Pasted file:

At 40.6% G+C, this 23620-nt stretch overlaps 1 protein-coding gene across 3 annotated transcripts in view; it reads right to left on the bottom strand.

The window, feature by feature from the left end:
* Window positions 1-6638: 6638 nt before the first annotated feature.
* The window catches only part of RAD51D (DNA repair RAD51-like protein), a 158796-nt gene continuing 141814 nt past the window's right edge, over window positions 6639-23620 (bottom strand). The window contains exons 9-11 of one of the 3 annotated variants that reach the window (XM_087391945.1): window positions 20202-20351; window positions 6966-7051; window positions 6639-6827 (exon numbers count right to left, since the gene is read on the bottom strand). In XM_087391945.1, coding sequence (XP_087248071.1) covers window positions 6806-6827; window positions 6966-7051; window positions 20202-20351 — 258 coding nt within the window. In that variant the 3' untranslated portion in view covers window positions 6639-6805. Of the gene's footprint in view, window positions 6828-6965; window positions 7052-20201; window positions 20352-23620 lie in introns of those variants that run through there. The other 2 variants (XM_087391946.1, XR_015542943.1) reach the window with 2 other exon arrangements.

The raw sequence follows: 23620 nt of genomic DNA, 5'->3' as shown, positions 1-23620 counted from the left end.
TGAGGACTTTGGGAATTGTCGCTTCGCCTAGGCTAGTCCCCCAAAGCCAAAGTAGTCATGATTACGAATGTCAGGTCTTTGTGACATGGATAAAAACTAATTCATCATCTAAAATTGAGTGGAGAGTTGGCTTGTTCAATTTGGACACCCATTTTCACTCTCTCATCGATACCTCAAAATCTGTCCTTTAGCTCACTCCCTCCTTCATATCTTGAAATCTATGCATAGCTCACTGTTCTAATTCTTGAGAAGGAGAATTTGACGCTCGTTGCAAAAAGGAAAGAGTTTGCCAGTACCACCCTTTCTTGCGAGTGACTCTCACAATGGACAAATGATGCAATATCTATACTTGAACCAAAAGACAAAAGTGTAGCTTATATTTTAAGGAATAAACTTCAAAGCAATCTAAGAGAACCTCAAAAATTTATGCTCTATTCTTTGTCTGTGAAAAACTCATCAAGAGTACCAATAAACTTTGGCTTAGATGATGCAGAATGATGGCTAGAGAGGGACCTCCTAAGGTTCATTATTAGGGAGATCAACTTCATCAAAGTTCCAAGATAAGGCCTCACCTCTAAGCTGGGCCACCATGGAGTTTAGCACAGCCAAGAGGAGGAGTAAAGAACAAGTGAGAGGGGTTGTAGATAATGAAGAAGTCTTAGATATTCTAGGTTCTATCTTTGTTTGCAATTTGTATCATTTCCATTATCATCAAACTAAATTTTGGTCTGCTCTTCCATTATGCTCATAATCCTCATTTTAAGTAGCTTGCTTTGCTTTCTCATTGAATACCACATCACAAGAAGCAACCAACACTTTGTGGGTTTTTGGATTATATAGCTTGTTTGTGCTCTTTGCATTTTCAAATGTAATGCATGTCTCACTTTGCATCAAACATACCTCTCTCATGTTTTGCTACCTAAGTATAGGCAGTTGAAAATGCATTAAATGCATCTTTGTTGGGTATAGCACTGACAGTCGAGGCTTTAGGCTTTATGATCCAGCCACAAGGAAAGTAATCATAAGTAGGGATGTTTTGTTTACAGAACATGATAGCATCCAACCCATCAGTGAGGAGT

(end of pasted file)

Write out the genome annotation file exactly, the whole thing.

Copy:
At 40.6% G+C, this 23620-nt stretch overlaps 1 protein-coding gene across 3 annotated transcripts in view; it reads right to left on the bottom strand.

The window, feature by feature from the left end:
* Window positions 1-6638: 6638 nt before the first annotated feature.
* The window catches only part of RAD51D (DNA repair RAD51-like protein), a 158796-nt gene continuing 141814 nt past the window's right edge, over window positions 6639-23620 (bottom strand). The window contains exons 9-11 of one of the 3 annotated variants that reach the window (XM_087391945.1): window positions 20202-20351; window positions 6966-7051; window positions 6639-6827 (exon numbers count right to left, since the gene is read on the bottom strand). In XM_087391945.1, coding sequence (XP_087248071.1) covers window positions 6806-6827; window positions 6966-7051; window positions 20202-20351 — 258 coding nt within the window. In that variant the 3' untranslated portion in view covers window positions 6639-6805. Of the gene's footprint in view, window positions 6828-6965; window positions 7052-20201; window positions 20352-23620 lie in introns of those variants that run through there. The other 2 variants (XM_087391946.1, XR_015542943.1) reach the window with 2 other exon arrangements.

The raw sequence follows: 23620 nt of genomic DNA, 5'->3' as shown, positions 1-23620 counted from the left end.
TGAGGACTTTGGGAATTGTCGCTTCGCCTAGGCTAGTCCCCCAAAGCCAAAGTAGTCATGATTACGAATGTCAGGTCTTTGTGACATGGATAAAAACTAATTCATCATCTAAAATTGAGTGGAGAGTTGGCTTGTTCAATTTGGACACCCATTTTCACTCTCTCATCGATACCTCAAAATCTGTCCTTTAGCTCACTCCCTCCTTCATATCTTGAAATCTATGCATAGCTCACTGTTCTAATTCTTGAGAAGGAGAATTTGACGCTCGTTGCAAAAAGGAAAGAGTTTGCCAGTACCACCCTTTCTTGCGAGTGACTCTCACAATGGACAAATGATGCAATATCTATACTTGAACCAAAAGACAAAAGTGTAGCTTATATTTTAAGGAATAAACTTCAAAGCAATCTAAGAGAACCTCAAAAATTTATGCTCTATTCTTTGTCTGTGAAAAACTCATCAAGAGTACCAATAAACTTTGGCTTAGATGATGCAGAATGATGGCTAGAGAGGGACCTCCTAAGGTTCATTATTAGGGAGATCAACTTCATCAAAGTTCCAAGATAAGGCCTCACCTCTAAGCTGGGCCACCATGGAGTTTAGCACAGCCAAGAGGAGGAGTAAAGAACAAGTGAGAGGGGTTGTAGATAATGAAGAAGTCTTAGATATTCTAGGTTCTATCTTTGTTTGCAATTTGTATCATTTCCATTATCATCAAACTAAATTTTGGTCTGCTCTTCCATTATGCTCATAATCCTCATTTTAAGTAGCTTGCTTTGCTTTCTCATTGAATACCACATCACAAGAAGCAACCAACACTTTGTGGGTTTTTGGATTATATAGCTTGTTTGTGCTCTTTGCATTTTCAAATGTAATGCATGTCTCACTTTGCATCAAACATACCTCTCTCATGTTTTGCTACCTAAGTATAGGCAGTTGAAAATGCATTAAATGCATCTTTGTTGGGTATAGCACTGACAGTCGAGGCTTTAGGCTTTATGATCCAGCCACAAGGAAAGTAATCATAAGTAGGGATGTTTTGTTTACAGAACATGATAGCATCCAACCCATCAGTGAGGAGT